Photographers in cities like San Francisco and Portland have been sharing apocalyptic images of red/orange skies as wildfire smoke literally blots out the sun. But many smartphone photographers trying to do the same thing have tried and failed over and over. It turns out Auto White Balance is ruining their shots.
If you have friends or family in either of these cities, chances are you’ve been send a text with a photo and the caption “the photo doesn’t really capture it right… it’s way more red and ominous looking outside.” The issue has become so widespread that Gizmodo declared smartphones were “color correcting the apocalypse” and the LA Times published a tutorial on how to capture the proper color on your phone.
If you scroll through Twitter, you’ll find many complaints and examples like these:
Fun fact. Had to take that picture with my Canon camera because my phone keeps auto color correcting it and doesn’t show just how gross outside it actually is. pic.twitter.com/68uhYkwTW4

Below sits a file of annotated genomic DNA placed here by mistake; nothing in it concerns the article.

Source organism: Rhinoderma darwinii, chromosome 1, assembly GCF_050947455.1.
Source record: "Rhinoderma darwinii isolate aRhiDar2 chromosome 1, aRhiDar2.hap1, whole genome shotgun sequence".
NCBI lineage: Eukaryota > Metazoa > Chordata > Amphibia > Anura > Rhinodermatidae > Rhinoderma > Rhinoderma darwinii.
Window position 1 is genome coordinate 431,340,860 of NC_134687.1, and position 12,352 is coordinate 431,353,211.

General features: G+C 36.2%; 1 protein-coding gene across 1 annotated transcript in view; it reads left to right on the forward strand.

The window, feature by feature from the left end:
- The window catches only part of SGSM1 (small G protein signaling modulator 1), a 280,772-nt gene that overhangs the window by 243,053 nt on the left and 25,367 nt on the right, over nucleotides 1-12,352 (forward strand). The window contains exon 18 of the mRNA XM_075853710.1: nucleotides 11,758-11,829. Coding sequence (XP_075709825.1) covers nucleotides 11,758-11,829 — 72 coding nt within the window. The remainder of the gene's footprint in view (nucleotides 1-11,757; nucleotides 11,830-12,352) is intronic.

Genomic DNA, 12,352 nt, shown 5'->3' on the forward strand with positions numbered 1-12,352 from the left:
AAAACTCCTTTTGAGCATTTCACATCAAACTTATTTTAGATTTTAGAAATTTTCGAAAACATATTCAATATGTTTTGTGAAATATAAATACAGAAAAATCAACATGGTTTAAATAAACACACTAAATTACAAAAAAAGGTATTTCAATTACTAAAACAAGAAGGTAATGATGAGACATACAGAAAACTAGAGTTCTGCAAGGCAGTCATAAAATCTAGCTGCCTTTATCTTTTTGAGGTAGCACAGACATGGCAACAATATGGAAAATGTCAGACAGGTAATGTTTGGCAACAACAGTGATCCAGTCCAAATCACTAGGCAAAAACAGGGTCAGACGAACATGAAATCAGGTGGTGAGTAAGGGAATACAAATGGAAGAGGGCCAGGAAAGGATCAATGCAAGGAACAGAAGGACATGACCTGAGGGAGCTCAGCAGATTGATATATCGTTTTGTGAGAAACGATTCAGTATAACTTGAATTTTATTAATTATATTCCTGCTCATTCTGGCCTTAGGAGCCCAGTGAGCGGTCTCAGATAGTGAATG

— ✨Teri @ to do list✨ (@teriarchibbles) September 9, 2020
I took a photo with my bfs phone of my phone, to show how badly mine color corrects it too pic.twitter.com/0KLqDWHlYN
— kelley (@sleeplaboratory) September 10, 2020
My phone camera keeps auto-correcting the color but my house is supposed to be a bright white, not orangish pic.twitter.com/GcDJZ20DbZ
— Adrienne Porter Felt (@__apf__) September 9, 2020
So how do you go from photos like the ones above, to photos like these by San Francisco photographer Christopher Michel:
The answer is simple: download an app that allows you to either shoot RAW photos or choose your White Balance manually. Any of the more professional apps will do, such as Halide for iOS users or the Lightroom app for either iOS or Android. Both of these apps will allow you to change your white balance setting to “Daylight” or “Cloudy” and capture the appropriate Bladerunner vibes you’re after.
This is what it looks like in the Adobe Lightroom app for iOS. You first have to change your camera type from Auto to Pro, and then select the WB setting:
Obviously, if you’re in one of the cities whose skies turning red or orange, capturing accurate photos probably shouldn’t be at the very top of your priority list. But if you’re not in any immediate danger and you want to share your experience, don’t let your smartphone’s built-in camera app ruin it for you.
Image credits: Header photo illustration based on photo by Christopher Michel, CC BY 2.0.